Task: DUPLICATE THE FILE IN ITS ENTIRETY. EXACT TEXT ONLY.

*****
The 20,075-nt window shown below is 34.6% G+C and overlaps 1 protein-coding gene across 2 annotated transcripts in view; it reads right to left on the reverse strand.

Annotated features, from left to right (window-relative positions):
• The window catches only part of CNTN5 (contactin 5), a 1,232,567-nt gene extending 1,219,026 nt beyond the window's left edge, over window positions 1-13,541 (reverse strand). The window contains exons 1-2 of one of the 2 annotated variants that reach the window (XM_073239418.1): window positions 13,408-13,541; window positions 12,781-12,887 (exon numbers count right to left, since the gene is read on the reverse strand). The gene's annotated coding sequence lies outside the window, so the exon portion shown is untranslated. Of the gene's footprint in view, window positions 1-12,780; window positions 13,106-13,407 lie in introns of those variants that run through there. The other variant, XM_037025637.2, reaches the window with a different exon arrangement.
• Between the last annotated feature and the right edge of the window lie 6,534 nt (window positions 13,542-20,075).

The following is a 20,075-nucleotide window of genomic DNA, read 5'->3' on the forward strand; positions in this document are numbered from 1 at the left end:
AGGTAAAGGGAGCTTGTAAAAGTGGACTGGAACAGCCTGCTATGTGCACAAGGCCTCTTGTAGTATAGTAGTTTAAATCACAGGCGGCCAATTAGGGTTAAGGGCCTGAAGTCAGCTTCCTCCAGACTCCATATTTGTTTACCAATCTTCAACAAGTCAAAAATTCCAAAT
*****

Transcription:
The 20,075-nt window shown below is 34.6% G+C and overlaps 1 protein-coding gene across 2 annotated transcripts in view; it reads right to left on the reverse strand.

Annotated features, from left to right (window-relative positions):
• The window catches only part of CNTN5 (contactin 5), a 1,232,567-nt gene extending 1,219,026 nt beyond the window's left edge, over window positions 1-13,541 (reverse strand). The window contains exons 1-2 of one of the 2 annotated variants that reach the window (XM_073239418.1): window positions 13,408-13,541; window positions 12,781-12,887 (exon numbers count right to left, since the gene is read on the reverse strand). The gene's annotated coding sequence lies outside the window, so the exon portion shown is untranslated. Of the gene's footprint in view, window positions 1-12,780; window positions 13,106-13,407 lie in introns of those variants that run through there. The other variant, XM_037025637.2, reaches the window with a different exon arrangement.
• Between the last annotated feature and the right edge of the window lie 6,534 nt (window positions 13,542-20,075).

The following is a 20,075-nucleotide window of genomic DNA, read 5'->3' on the forward strand; positions in this document are numbered from 1 at the left end:
AGGTAAAGGGAGCTTGTAAAAGTGGACTGGAACAGCCTGCTATGTGCACAAGGCCTCTTGTAGTATAGTAGTTTAAATCACAGGCGGCCAATTAGGGTTAAGGGCCTGAAGTCAGCTTCCTCCAGACTCCATATTTGTTTACCAATCTTCAACAAGTCAAAAATTCCAAAT